Why is “wrestling with the Lord” a gift treasured by Wendy Ulrich?
Wendy Ulrich said this on our podcast and I think it is so profound: “He’s not just withholding something from us out of meanness, spite, or judgment; but sometimes when He’s holding something back, it’s because the wrestle is part of our growth.”
I recently heard someone say that we would never ask for the things that God knows we need. We certainly would never ask for these wrestles, but I think when we come out on the other side, we’d never trade the wrestle.
How has your understanding of being “all in” evolved?
The book outlines a lot of ways my understanding of what this means has evolved, but I would say the most impactful way has been a deeper understanding of covenants. I have marveled to think that our Heavenly Father invites us, imperfect as we are, to make covenants or promises to Him knowing that while He is a perfect promise keeper, we will fall short and we will make mistakes despite our best efforts.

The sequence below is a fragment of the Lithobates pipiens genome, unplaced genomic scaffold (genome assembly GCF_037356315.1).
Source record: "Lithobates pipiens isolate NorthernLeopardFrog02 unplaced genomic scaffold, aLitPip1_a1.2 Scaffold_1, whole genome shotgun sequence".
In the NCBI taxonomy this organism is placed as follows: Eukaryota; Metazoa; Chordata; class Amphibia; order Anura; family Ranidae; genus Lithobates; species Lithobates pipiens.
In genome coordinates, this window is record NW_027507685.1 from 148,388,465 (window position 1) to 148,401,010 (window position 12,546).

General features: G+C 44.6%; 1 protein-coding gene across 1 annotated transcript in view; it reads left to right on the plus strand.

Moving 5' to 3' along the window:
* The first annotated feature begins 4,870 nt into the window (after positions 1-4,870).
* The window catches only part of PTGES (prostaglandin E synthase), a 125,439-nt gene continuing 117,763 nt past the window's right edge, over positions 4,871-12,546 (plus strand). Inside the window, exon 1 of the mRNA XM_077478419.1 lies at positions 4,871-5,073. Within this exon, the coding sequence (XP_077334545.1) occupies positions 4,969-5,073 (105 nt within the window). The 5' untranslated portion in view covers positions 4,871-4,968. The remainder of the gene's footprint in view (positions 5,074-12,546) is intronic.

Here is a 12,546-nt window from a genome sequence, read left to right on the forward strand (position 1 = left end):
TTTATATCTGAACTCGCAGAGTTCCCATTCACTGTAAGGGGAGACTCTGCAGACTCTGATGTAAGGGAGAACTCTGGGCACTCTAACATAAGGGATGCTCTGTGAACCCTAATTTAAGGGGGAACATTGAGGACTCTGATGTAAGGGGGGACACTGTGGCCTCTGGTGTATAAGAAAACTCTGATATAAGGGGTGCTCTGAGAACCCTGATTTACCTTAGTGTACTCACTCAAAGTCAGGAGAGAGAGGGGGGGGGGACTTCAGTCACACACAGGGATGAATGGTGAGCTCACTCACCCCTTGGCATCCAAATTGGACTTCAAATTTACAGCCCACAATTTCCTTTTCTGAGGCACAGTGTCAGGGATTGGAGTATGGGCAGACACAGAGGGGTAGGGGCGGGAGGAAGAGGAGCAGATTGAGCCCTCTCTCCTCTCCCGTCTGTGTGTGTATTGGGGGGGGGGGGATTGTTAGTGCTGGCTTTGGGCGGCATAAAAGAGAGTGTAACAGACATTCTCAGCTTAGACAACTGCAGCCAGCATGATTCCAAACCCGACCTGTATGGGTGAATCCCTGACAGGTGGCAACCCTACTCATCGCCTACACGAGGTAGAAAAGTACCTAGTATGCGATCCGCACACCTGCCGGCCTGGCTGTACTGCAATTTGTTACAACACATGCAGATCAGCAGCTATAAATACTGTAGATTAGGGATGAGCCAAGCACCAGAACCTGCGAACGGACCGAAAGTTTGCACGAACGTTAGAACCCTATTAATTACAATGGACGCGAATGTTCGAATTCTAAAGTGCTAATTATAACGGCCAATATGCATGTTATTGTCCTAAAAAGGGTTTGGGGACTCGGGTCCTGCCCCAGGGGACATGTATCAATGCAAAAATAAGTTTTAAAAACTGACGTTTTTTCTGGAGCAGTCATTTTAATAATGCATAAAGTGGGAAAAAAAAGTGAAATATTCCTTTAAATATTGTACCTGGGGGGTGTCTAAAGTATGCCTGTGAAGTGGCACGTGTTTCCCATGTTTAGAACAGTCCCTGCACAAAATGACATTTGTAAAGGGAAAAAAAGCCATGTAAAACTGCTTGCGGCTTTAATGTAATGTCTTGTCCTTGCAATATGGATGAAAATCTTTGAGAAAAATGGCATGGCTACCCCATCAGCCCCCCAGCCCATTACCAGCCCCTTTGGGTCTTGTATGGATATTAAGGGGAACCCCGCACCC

That’s the whole reason He sent His Son.
Those covenants are able to offer a ton of hope in a world that needs hope and I’m grateful that He gives us the chance to make and keep covenants because to me that is the epitome of being all in.
If you could leave readers today with a final message of hope and belonging, what would it be?
Recently, I’ve thought a lot about how different our Heavenly Father’s plan is from Satan’s plan. I believe Satan thrives in an anxiety-filled world—he loves to make us feel like we have to have everything figured out right now. Meanwhile, our Heavenly Father’s plan is one of eternal progression.
Satan loves a troubled sea.
The Savior says to that troubled sea, “Peace, be still.”
To those who have experienced sleepless nights because you cannot rest, the Savior invites, “Come unto me, all ye that labour and are heavy laden, and I will give you rest.”
So, if you feel anxious, or there are things bothering you, know that Heavenly Father says you have time to figure it out—and everything is going to be okay.
About the author
Morgan Jones Pearson is the host of the All In podcast and the author of All In: Exploring What It Means to Be All In the Gospel of Jesus Christ. Prior to joining Deseret Book as manager of audience engagement, she wrote for the Deseret News.